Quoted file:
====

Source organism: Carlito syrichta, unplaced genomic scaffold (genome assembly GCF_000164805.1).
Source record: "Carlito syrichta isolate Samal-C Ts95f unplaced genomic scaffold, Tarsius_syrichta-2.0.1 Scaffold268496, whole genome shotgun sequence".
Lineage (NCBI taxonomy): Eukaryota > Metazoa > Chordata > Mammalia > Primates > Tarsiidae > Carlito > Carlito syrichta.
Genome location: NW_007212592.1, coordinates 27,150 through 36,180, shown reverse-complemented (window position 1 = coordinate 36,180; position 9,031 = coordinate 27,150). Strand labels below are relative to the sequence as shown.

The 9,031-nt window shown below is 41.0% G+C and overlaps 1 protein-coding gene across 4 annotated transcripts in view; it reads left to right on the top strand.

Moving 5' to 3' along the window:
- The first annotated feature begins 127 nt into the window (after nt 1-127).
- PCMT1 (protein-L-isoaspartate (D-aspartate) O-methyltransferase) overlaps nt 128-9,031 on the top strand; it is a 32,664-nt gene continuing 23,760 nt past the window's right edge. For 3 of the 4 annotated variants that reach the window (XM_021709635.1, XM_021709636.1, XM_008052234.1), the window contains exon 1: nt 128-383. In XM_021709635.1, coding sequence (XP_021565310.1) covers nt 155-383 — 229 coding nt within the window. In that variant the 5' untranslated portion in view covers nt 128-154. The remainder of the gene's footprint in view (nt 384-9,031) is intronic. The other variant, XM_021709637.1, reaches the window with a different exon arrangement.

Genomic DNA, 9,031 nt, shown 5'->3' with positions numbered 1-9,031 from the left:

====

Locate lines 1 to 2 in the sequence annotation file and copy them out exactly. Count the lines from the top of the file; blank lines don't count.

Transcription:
Source organism: Carlito syrichta, unplaced genomic scaffold (genome assembly GCF_000164805.1).
Source record: "Carlito syrichta isolate Samal-C Ts95f unplaced genomic scaffold, Tarsius_syrichta-2.0.1 Scaffold268496, whole genome shotgun sequence".